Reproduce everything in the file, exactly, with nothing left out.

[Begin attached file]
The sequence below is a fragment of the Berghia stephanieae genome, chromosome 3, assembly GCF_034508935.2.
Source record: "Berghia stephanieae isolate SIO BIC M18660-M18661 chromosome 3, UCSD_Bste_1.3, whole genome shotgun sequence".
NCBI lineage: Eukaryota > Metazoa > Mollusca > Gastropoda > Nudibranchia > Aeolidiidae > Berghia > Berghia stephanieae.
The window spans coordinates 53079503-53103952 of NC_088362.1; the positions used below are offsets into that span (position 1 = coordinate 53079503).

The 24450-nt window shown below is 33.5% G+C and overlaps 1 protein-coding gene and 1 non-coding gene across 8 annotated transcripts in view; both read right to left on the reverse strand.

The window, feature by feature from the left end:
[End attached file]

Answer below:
The sequence below is a fragment of the Berghia stephanieae genome, chromosome 3, assembly GCF_034508935.2.
Source record: "Berghia stephanieae isolate SIO BIC M18660-M18661 chromosome 3, UCSD_Bste_1.3, whole genome shotgun sequence".
NCBI lineage: Eukaryota > Metazoa > Mollusca > Gastropoda > Nudibranchia > Aeolidiidae > Berghia > Berghia stephanieae.
The window spans coordinates 53079503-53103952 of NC_088362.1; the positions used below are offsets into that span (position 1 = coordinate 53079503).

The 24450-nt window shown below is 33.5% G+C and overlaps 1 protein-coding gene and 1 non-coding gene across 8 annotated transcripts in view; both read right to left on the reverse strand.

The window, feature by feature from the left end: